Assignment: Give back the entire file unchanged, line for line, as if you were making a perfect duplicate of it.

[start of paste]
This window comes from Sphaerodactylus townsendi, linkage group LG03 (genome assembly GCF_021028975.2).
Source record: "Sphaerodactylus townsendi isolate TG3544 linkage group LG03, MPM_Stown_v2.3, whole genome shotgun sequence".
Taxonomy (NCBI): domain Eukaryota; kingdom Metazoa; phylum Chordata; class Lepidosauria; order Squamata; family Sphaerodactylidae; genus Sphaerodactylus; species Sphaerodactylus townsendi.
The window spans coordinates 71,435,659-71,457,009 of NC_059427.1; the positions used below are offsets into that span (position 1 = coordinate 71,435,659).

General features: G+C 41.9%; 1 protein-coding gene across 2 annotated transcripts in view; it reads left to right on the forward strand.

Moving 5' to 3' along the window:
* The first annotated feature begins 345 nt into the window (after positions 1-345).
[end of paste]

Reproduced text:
This window comes from Sphaerodactylus townsendi, linkage group LG03 (genome assembly GCF_021028975.2).
Source record: "Sphaerodactylus townsendi isolate TG3544 linkage group LG03, MPM_Stown_v2.3, whole genome shotgun sequence".
Taxonomy (NCBI): domain Eukaryota; kingdom Metazoa; phylum Chordata; class Lepidosauria; order Squamata; family Sphaerodactylidae; genus Sphaerodactylus; species Sphaerodactylus townsendi.
The window spans coordinates 71,435,659-71,457,009 of NC_059427.1; the positions used below are offsets into that span (position 1 = coordinate 71,435,659).

General features: G+C 41.9%; 1 protein-coding gene across 2 annotated transcripts in view; it reads left to right on the forward strand.

Moving 5' to 3' along the window:
* The first annotated feature begins 345 nt into the window (after positions 1-345).